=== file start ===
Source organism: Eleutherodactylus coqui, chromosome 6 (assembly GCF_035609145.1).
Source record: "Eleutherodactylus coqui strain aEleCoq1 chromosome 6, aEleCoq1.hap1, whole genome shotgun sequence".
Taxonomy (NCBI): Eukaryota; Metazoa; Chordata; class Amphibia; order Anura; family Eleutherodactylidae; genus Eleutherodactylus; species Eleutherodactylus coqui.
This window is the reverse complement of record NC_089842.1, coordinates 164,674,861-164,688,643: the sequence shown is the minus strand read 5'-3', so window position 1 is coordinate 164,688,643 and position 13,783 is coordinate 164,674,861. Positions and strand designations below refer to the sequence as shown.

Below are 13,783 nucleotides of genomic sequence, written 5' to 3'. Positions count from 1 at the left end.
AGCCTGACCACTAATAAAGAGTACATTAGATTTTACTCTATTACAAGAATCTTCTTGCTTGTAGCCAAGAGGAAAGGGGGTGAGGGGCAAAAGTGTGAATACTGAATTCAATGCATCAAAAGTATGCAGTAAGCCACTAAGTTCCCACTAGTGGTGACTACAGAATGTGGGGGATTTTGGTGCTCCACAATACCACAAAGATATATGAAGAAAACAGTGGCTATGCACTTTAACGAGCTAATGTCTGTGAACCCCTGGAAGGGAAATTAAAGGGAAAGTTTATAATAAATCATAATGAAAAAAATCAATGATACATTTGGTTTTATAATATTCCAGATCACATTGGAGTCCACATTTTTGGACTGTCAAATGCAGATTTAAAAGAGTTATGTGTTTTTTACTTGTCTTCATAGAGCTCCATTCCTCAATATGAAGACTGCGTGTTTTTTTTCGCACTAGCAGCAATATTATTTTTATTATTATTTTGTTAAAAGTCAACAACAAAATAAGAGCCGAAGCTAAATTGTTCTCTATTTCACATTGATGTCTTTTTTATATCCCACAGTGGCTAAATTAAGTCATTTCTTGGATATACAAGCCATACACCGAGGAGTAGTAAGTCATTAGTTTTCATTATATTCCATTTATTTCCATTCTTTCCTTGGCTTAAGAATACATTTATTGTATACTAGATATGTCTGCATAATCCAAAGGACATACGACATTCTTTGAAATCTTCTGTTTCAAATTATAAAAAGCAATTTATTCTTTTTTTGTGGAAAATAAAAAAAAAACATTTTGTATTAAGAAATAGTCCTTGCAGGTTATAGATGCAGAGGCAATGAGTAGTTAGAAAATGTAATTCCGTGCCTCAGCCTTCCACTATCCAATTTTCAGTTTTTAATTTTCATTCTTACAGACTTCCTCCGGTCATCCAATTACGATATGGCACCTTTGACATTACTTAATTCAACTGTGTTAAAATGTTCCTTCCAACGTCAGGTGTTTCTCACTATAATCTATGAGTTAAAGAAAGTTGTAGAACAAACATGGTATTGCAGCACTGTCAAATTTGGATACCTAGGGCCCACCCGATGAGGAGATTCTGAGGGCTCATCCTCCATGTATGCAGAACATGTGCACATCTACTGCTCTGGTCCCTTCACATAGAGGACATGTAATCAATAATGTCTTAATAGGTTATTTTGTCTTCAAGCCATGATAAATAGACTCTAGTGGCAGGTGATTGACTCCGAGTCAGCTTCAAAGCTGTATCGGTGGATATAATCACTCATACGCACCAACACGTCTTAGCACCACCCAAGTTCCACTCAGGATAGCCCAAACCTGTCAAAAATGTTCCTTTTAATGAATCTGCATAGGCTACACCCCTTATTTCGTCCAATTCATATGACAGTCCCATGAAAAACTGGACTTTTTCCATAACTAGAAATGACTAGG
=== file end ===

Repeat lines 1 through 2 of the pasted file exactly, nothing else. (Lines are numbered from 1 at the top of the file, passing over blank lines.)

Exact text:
Source organism: Eleutherodactylus coqui, chromosome 6 (assembly GCF_035609145.1).
Source record: "Eleutherodactylus coqui strain aEleCoq1 chromosome 6, aEleCoq1.hap1, whole genome shotgun sequence".